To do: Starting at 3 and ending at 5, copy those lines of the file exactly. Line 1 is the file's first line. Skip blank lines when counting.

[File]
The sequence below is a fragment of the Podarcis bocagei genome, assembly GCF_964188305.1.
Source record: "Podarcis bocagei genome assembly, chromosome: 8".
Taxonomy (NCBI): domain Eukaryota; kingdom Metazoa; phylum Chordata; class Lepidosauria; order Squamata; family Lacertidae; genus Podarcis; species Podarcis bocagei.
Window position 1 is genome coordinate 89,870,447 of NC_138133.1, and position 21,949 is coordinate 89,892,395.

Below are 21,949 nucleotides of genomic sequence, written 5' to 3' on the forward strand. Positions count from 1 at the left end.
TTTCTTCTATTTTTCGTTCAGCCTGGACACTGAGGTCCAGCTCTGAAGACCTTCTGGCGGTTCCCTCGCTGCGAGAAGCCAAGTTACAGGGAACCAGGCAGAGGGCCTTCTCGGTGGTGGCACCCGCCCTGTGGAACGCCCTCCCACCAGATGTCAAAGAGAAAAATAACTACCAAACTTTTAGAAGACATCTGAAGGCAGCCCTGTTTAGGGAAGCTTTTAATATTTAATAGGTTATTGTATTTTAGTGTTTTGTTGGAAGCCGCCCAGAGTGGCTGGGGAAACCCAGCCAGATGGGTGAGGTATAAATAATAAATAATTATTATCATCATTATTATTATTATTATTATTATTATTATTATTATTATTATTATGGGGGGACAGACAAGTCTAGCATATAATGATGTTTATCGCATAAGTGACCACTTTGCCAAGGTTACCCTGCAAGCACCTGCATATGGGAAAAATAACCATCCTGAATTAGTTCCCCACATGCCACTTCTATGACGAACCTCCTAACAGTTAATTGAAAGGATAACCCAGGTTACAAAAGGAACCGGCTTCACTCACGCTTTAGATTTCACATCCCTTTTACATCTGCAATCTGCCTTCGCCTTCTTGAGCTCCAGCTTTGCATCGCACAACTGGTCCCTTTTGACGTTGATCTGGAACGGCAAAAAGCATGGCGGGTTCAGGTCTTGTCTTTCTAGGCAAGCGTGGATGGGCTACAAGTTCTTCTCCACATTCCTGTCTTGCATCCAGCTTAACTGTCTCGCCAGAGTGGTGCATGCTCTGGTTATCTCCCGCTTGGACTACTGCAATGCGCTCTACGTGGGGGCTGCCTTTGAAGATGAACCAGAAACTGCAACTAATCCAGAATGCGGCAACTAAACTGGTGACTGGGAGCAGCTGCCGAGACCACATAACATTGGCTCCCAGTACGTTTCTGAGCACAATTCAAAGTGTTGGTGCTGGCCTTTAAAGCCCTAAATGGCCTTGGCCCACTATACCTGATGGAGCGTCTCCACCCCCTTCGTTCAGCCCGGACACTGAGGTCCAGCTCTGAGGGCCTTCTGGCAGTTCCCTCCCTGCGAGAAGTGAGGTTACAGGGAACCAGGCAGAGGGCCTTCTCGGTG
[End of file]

Taxonomy (NCBI): domain Eukaryota; kingdom Metazoa; phylum Chordata; class Lepidosauria; order Squamata; family Lacertidae; genus Podarcis; species Podarcis bocagei.
Window position 1 is genome coordinate 89,870,447 of NC_138133.1, and position 21,949 is coordinate 89,892,395.

Below are 21,949 nucleotides of genomic sequence, written 5' to 3' on the forward strand. Positions count from 1 at the left end.